The Federal Emergency Management Agency (FEMA) appears to be sticking to its September 15, 2015 deadline for reopening Sandy claims, despite the urging of New Jersey's Congressional Delegation to extend the filing date another 90 days. 

(Gubcio, ThinkStock)
(Gubcio, ThinkStock)

Roy Wright, FEMA's Deputy Associate Administrator for Insurance and Litigation, said although the agency is willing to consider requests, he is encouraged by the number of claims already submitted for review, about a month ahead of the filing deadline.

"I have about 10,500 claims that are in review right now and that's of a total of the 144,000 that came in during Sandy. Just in the case of New Jersey, 5,500 New Jersey policy holders are currently in that review, so about 60% of what we're working on is there in New Jersey," said Wright.

Although Wright said he did not have a specific expectation in mind when he started the review process, he is encouraged by the number of claims submitted so far.

"I have committed to ensuring that we deliver for the policy holders, as many as need to come into the process, who believe that they may have received some kind of underpayment," said Wright.

Sandy claimants in the impacted area who have not yet received a full policy limit payout, will be accepted into the review process by FEMA, according to Wright.

Wright explained once FEMA notified 144,000 policy holders that the agency was reopening the Sandy claim process in mid-May, it set a 90-day deadline for filing that began in mid-June. He added the goal of the September 15 deadline is to get people to make the initial call to 866-337-4262 and provide their name and insurance policy number to begin the review process.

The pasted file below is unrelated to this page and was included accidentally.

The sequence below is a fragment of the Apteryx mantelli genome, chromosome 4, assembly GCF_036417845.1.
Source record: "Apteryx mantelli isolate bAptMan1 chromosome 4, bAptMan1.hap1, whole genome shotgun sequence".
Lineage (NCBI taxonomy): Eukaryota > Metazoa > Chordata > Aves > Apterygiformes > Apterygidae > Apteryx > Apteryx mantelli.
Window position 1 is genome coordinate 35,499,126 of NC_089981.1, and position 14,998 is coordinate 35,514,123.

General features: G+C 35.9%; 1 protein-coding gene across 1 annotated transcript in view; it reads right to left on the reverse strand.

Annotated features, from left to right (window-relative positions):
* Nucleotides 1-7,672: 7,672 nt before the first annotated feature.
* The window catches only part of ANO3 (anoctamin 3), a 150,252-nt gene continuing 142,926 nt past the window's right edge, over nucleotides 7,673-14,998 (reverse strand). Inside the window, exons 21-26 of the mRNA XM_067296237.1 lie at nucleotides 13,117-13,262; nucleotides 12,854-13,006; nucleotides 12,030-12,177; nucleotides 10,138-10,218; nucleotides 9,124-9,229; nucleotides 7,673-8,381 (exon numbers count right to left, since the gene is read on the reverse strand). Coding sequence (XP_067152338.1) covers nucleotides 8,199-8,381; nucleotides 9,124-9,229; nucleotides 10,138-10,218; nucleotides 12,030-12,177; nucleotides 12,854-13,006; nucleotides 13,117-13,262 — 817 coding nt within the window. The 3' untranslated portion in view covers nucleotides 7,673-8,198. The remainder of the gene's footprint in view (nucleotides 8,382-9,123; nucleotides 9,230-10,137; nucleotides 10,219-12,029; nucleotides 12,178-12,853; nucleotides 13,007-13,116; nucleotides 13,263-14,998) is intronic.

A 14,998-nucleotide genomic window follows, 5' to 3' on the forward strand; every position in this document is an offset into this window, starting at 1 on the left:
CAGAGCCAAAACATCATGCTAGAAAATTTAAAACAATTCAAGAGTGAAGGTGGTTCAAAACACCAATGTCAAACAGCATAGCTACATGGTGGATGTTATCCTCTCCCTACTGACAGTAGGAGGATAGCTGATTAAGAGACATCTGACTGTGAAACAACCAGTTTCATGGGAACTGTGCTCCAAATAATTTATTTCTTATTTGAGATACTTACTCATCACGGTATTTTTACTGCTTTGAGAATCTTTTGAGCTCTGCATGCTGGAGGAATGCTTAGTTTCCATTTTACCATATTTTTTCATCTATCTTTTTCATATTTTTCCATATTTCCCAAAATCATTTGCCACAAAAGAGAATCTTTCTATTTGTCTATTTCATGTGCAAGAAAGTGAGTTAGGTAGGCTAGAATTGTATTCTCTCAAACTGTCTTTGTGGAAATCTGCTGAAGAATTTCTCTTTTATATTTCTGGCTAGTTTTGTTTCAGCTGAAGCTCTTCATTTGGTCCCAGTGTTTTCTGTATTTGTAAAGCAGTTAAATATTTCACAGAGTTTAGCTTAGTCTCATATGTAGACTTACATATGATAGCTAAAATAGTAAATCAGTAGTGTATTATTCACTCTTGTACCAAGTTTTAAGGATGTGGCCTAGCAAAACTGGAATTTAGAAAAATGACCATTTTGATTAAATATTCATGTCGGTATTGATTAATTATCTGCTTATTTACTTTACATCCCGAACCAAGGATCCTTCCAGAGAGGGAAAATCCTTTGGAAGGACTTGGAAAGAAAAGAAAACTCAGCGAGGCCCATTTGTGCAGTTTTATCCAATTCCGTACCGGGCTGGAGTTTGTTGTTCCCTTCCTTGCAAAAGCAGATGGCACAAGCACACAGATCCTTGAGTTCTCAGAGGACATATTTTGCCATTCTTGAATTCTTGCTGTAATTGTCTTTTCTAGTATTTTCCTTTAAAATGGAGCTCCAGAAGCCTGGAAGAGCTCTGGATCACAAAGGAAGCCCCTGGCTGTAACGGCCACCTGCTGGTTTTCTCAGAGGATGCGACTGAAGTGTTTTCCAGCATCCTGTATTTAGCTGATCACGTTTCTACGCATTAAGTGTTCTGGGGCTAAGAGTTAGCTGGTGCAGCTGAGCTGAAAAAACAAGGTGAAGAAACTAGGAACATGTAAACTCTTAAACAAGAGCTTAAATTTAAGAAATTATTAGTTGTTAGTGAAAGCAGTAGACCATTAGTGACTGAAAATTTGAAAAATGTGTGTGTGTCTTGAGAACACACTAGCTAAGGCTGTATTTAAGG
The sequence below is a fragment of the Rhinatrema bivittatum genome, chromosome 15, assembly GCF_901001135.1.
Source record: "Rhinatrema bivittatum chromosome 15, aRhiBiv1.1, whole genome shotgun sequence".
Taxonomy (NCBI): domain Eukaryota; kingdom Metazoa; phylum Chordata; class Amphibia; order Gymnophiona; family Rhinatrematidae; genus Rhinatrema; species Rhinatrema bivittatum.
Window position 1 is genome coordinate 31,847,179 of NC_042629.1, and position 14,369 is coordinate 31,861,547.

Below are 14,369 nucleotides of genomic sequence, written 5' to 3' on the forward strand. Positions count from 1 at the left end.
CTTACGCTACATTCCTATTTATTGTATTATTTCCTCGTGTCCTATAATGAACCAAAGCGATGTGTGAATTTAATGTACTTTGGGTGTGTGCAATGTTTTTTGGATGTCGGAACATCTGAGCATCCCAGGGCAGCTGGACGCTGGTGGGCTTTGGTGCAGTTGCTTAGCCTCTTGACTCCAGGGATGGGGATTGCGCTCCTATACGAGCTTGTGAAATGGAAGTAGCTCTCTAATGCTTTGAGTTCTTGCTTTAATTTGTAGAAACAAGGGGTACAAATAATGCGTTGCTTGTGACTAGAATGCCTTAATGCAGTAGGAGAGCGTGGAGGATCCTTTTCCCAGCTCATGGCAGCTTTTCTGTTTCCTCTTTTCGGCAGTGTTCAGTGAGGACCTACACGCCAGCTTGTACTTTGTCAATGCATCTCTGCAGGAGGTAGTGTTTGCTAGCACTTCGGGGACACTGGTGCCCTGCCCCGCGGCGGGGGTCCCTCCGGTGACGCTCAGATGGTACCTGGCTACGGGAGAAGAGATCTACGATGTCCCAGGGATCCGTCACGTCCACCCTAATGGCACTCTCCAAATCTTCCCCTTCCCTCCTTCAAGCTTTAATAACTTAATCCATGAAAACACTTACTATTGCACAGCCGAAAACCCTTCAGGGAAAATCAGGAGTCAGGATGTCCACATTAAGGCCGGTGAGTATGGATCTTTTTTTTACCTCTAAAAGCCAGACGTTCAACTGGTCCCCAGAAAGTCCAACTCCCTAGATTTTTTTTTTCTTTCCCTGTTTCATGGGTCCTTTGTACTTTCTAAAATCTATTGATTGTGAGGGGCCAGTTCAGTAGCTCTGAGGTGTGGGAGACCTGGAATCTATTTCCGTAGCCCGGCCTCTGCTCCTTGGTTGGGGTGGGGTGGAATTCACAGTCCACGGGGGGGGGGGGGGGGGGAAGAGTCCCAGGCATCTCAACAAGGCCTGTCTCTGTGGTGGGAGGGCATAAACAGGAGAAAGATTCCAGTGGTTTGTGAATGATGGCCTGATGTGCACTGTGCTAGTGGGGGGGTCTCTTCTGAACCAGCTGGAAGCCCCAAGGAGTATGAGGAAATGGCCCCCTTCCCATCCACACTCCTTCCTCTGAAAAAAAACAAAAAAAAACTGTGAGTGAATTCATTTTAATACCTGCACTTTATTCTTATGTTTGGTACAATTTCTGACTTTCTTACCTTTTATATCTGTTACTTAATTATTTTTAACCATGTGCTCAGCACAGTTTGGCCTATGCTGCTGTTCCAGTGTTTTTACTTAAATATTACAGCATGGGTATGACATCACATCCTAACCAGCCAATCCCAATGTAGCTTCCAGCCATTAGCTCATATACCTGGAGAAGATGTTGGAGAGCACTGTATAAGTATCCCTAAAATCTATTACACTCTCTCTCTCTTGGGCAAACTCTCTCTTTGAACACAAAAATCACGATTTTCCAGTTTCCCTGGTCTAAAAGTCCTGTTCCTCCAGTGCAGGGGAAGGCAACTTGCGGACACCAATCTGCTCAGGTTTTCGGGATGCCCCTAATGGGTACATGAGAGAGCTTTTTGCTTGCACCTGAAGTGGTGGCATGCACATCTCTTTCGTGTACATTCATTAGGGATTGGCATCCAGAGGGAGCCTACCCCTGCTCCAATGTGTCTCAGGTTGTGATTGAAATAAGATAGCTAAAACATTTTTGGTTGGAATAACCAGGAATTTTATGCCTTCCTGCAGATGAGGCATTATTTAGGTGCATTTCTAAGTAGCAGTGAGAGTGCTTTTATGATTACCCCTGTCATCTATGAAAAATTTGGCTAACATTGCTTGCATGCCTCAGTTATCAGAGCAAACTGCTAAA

"We are then going to pull everything we have from the companies related to their file and then begin to work back through with them. We'll ask them if they have additional information to bring beyond what we have in the file," said Wright. He added seasoned adjusters will walk policy holders through the process.

The review process does not guarantee policy holders an increase in the payout, and the notices FEMA sent about the review process indicated the risk of over payment disclosure.

"In many instances, I think we're going to find upon review that people received the appropriate payment from their claims adjustment, yet I have seen examples where people were underpaid. So, really the thrust of this is to help people have closure and know that they were treated appropriately and received every dollar that they were entitled to under the claims process," said Wright. He noted he has seen very few instances of a review determining over payment.

Wright assured FEMA is committed to providing policy holders with a full understanding of  the review process.



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